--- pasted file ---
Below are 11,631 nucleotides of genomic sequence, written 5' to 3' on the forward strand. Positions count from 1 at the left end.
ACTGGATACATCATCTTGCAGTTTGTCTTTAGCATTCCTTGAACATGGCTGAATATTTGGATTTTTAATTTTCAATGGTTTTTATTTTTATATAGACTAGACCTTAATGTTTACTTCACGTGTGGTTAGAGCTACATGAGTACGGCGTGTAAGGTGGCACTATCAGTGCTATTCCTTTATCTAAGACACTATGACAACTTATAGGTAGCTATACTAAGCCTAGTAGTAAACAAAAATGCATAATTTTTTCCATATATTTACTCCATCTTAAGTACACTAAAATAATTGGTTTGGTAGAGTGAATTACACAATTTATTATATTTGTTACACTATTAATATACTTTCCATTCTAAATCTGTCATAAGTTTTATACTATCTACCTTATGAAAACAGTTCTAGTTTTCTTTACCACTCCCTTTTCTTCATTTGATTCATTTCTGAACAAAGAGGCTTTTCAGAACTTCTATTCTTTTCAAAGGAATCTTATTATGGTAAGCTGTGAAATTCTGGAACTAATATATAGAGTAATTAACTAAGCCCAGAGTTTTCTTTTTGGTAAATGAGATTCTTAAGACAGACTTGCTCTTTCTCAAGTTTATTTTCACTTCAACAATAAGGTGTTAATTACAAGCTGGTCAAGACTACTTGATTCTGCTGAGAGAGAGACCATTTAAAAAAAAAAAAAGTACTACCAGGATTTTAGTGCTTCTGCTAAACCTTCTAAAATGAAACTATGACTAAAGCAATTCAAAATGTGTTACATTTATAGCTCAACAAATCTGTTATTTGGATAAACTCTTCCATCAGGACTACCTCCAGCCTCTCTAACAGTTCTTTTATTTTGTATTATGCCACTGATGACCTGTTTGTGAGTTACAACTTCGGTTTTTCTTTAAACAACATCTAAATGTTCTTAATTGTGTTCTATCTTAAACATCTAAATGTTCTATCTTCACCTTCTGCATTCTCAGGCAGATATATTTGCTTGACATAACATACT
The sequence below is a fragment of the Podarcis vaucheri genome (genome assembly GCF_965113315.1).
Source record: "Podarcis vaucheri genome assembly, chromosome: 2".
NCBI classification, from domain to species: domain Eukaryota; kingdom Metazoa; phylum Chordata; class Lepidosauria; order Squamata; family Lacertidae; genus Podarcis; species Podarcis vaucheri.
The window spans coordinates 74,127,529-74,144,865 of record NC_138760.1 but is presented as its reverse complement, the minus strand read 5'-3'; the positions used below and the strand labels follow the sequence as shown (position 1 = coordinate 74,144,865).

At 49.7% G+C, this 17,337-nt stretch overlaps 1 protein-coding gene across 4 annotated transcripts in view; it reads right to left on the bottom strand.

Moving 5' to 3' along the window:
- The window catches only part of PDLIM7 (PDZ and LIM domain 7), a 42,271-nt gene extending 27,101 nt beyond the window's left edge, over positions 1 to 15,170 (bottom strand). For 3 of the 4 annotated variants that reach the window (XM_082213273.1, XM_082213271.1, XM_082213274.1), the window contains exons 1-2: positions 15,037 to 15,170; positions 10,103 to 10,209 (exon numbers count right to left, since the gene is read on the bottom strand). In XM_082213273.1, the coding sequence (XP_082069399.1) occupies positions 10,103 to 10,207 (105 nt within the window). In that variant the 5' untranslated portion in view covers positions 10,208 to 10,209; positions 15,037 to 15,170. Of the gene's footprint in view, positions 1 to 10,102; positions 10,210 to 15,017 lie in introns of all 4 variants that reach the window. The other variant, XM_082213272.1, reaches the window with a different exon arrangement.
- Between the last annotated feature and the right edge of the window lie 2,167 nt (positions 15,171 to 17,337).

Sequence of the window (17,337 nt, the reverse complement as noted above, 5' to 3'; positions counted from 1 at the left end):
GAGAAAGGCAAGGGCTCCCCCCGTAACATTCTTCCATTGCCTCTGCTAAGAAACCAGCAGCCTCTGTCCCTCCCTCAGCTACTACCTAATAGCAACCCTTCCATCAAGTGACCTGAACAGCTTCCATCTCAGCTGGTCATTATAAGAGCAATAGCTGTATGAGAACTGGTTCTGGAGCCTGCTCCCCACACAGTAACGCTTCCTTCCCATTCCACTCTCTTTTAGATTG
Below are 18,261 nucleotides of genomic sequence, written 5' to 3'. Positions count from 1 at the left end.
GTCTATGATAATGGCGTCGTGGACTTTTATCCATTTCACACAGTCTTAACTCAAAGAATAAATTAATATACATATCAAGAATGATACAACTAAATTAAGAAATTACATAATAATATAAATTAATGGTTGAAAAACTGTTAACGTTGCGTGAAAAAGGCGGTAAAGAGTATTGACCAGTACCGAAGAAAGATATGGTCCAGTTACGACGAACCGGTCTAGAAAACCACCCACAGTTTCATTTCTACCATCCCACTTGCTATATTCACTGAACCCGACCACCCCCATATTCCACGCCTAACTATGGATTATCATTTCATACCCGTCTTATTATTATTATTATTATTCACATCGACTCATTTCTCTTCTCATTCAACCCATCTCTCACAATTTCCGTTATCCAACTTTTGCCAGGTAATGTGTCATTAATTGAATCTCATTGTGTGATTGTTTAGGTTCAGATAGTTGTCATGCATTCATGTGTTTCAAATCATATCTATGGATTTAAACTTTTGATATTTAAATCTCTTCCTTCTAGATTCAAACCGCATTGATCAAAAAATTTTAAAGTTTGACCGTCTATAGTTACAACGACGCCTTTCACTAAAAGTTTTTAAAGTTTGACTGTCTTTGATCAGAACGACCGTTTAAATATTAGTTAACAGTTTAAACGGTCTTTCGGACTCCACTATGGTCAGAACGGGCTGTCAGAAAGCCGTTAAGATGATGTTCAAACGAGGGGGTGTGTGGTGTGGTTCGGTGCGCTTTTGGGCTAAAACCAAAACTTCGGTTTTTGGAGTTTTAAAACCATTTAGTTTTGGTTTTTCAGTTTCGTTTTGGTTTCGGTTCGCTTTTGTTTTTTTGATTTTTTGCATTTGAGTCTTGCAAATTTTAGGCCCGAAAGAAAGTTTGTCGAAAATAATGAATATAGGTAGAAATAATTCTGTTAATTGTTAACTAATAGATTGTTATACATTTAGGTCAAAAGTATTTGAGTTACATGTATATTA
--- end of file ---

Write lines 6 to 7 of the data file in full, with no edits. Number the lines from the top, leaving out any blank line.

The window spans coordinates 74,127,529-74,144,865 of record NC_138760.1 but is presented as its reverse complement, the minus strand read 5'-3'; the positions used below and the strand labels follow the sequence as shown (position 1 = coordinate 74,144,865).

At 49.7% G+C, this 17,337-nt stretch overlaps 1 protein-coding gene across 4 annotated transcripts in view; it reads right to left on the bottom strand.